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Special Edition: Anesthesia - July 2020 - Subscribe to Outpatient Surgery Magazine

Outpatient Surgery Magazine, providing current information on Surgical Services, Surgical Facility Administration, Outpatient Surgery News and Trends, OR Excellence and more.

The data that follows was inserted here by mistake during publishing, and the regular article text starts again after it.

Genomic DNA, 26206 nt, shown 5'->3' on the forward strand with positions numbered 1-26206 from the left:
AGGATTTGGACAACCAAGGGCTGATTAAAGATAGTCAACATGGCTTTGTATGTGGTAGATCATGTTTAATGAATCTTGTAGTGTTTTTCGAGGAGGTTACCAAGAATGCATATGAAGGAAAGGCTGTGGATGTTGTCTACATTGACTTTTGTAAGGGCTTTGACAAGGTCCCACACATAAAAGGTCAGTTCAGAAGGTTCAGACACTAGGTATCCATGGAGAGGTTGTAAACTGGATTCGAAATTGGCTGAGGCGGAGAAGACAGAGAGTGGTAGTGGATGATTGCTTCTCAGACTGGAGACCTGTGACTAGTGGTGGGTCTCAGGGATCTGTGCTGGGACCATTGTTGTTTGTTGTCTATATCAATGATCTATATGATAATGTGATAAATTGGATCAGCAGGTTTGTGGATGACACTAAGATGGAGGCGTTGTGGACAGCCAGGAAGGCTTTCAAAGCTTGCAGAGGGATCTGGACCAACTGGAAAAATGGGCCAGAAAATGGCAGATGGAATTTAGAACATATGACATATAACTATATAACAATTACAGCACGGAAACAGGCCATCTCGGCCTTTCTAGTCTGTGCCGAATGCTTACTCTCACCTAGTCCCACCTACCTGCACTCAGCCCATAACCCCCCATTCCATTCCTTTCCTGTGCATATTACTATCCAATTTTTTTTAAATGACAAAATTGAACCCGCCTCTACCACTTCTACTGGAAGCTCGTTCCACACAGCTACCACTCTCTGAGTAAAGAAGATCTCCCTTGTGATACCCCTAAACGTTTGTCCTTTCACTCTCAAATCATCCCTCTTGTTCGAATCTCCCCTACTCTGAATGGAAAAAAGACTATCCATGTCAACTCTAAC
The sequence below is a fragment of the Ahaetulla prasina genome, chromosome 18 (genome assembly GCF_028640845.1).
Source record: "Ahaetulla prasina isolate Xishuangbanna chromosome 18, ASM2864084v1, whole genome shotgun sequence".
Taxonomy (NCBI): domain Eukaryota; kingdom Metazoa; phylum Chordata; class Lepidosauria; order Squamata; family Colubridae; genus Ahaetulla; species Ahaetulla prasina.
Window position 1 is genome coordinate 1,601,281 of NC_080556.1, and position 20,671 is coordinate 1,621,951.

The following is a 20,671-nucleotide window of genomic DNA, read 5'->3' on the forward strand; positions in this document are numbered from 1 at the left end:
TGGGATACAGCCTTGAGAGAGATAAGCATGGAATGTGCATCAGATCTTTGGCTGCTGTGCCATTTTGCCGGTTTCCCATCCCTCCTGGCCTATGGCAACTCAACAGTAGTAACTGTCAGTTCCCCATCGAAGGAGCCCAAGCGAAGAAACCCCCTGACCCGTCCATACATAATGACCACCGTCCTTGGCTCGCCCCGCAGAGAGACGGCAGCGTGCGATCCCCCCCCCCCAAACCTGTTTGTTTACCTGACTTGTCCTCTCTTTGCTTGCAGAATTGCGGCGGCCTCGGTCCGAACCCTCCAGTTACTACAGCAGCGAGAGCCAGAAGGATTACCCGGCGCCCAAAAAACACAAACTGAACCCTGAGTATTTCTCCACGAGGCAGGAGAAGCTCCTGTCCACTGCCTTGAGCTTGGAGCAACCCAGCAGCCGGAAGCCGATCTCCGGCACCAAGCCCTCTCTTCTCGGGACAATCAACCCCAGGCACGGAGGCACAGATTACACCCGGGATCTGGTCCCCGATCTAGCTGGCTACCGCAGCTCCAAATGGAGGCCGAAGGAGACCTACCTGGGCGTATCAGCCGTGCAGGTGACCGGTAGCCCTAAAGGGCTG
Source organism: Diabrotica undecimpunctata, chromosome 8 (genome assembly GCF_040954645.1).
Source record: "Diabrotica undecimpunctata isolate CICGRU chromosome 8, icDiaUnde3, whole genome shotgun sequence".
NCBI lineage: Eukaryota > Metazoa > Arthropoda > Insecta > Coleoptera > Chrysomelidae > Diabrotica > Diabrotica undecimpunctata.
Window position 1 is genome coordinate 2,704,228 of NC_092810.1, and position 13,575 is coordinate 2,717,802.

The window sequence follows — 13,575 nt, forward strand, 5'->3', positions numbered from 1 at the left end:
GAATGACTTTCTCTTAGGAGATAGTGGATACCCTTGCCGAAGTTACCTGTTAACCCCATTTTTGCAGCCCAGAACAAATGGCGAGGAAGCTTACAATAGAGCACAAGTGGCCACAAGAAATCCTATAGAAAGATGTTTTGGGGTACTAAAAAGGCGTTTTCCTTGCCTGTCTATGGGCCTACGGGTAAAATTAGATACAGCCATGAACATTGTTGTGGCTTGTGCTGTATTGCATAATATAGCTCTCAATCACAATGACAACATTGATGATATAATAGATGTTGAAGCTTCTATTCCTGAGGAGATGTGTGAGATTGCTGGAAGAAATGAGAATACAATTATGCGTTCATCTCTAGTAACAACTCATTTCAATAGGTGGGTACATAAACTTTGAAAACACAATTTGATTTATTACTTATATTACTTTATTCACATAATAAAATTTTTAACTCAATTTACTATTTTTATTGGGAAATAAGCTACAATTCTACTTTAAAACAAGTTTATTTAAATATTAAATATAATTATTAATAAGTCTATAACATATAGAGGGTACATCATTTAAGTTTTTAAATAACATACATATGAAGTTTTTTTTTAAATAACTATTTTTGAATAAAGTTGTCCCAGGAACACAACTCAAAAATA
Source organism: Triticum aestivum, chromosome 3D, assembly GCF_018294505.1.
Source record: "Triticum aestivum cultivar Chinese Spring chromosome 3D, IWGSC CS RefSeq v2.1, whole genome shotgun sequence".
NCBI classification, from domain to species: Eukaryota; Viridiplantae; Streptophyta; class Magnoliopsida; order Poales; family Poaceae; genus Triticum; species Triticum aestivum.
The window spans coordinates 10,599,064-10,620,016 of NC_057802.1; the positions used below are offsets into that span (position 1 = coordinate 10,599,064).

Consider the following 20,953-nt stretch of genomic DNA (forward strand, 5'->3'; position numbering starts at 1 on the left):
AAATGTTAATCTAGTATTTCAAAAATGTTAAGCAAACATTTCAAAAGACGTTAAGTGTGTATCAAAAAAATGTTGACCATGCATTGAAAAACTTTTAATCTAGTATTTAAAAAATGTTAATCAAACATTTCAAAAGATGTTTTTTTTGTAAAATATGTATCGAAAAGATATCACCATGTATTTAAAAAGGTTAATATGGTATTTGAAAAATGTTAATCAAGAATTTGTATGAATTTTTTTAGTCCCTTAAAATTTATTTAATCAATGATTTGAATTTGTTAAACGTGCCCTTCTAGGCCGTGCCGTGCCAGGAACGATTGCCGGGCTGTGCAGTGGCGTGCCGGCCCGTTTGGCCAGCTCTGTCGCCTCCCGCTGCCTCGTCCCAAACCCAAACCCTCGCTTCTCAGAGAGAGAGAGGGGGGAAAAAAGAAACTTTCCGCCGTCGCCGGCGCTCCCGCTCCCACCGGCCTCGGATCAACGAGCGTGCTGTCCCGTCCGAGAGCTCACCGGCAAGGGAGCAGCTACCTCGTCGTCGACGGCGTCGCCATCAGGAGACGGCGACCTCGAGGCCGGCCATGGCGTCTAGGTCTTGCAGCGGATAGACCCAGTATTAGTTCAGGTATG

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lam (3 mg), ketamine HCI (25 mg) and ondansetron (2 mg). The "melts" are placed under the patient's tongue before surgery and take effect within minutes. "Every facility has some form of oral sedation available for patients who refuse to have IVs started," says T. Hunter Newsom, MD, a cataract and refractive surgeon and the founder of the Newsom Eye & Laser Center in Sebring and Tampa, Fla. Not having to place an IV is only one of the reasons to use oral seda- tion for cataract patients. "Anesthesia approaches vary so widely, and sublingual sedation brings a greater consistency to the process because we can avoid first pass metabolism. It also has rapid onset," says Dr. Berdahl. The "sublingual troche" Dr. Berdahl uses generally is given in one-, one-and-a-half or two-tablet dosages. He estimates 40% of his cataract patients get one tablet, 30% get one and a half and the other 30% get two tablets before surgery. The dosage is driven primarily by age. "The older the patient, the less sedation they receive," says Dr. Berdahl. The final and, according to Dr. Berdahl, potentially greatest big-pic- ture benefit of oral sedation options is that they're opioid-free. "The ability to avoid fentanyl in cataract procedures is important," says Dr. Berdahl. "The literature shows patients who receive opioids only once can face problems of dependency." Obstacles to overcome With all the reported benefits, you'd think oral sedation would be a standard form of anesthesia for cataract surgeries. That's not the case. "There are some real barriers to adoption," says Dr. Berdahl. For one, the current form of the midazolam-ketamine-ondansetron tablet isn't an FDA-approved product. "Even though it's compounded at a 503(b) outsourcing facility that undergoes the same scrutiny as 5 0 • O U T P A T I E N T S U R G E R Y M A G A Z I N E • J U L Y 2 0 2 0

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